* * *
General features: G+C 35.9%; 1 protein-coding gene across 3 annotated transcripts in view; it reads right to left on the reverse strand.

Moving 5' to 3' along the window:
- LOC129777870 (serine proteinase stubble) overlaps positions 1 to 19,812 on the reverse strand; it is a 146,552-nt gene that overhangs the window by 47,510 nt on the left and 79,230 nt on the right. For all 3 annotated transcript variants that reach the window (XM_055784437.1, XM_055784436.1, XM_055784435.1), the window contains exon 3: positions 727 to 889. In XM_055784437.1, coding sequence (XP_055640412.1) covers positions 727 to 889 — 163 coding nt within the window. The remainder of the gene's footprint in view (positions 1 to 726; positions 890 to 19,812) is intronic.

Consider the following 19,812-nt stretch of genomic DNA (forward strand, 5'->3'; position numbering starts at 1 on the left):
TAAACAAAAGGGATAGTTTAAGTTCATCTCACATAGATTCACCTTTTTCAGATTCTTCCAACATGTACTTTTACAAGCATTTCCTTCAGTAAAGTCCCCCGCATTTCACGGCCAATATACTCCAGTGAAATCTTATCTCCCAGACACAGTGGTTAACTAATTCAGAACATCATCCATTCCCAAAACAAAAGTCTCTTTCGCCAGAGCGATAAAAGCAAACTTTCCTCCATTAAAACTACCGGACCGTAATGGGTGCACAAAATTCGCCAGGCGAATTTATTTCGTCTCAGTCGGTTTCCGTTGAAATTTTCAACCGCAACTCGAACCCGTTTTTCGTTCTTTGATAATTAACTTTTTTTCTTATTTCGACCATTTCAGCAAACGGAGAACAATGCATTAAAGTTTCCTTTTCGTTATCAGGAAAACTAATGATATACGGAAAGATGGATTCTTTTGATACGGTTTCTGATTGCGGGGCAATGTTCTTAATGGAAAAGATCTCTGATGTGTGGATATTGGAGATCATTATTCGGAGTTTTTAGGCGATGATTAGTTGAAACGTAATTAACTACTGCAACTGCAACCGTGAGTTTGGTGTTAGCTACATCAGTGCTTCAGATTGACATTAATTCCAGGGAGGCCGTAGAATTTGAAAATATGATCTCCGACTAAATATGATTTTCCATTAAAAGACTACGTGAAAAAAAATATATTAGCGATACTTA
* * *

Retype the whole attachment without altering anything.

General features: G+C 35.9%; 1 protein-coding gene across 3 annotated transcripts in view; it reads right to left on the reverse strand.

Moving 5' to 3' along the window:
- LOC129777870 (serine proteinase stubble) overlaps positions 1 to 19,812 on the reverse strand; it is a 146,552-nt gene that overhangs the window by 47,510 nt on the left and 79,230 nt on the right. For all 3 annotated transcript variants that reach the window (XM_055784437.1, XM_055784436.1, XM_055784435.1), the window contains exon 3: positions 727 to 889. In XM_055784437.1, coding sequence (XP_055640412.1) covers positions 727 to 889 — 163 coding nt within the window. The remainder of the gene's footprint in view (positions 1 to 726; positions 890 to 19,812) is intronic.

Consider the following 19,812-nt stretch of genomic DNA (forward strand, 5'->3'; position numbering starts at 1 on the left):
TAAACAAAAGGGATAGTTTAAGTTCATCTCACATAGATTCACCTTTTTCAGATTCTTCCAACATGTACTTTTACAAGCATTTCCTTCAGTAAAGTCCCCCGCATTTCACGGCCAATATACTCCAGTGAAATCTTATCTCCCAGACACAGTGGTTAACTAATTCAGAACATCATCCATTCCCAAAACAAAAGTCTCTTTCGCCAGAGCGATAAAAGCAAACTTTCCTCCATTAAAACTACCGGACCGTAATGGGTGCACAAAATTCGCCAGGCGAATTTATTTCGTCTCAGTCGGTTTCCGTTGAAATTTTCAACCGCAACTCGAACCCGTTTTTCGTTCTTTGATAATTAACTTTTTTTCTTATTTCGACCATTTCAGCAAACGGAGAACAATGCATTAAAGTTTCCTTTTCGTTATCAGGAAAACTAATGATATACGGAAAGATGGATTCTTTTGATACGGTTTCTGATTGCGGGGCAATGTTCTTAATGGAAAAGATCTCTGATGTGTGGATATTGGAGATCATTATTCGGAGTTTTTAGGCGATGATTAGTTGAAACGTAATTAACTACTGCAACTGCAACCGTGAGTTTGGTGTTAGCTACATCAGTGCTTCAGATTGACATTAATTCCAGGGAGGCCGTAGAATTTGAAAATATGATCTCCGACTAAATATGATTTTCCATTAAAAGACTACGTGAAAAAAAATATATTAGCGATACTTA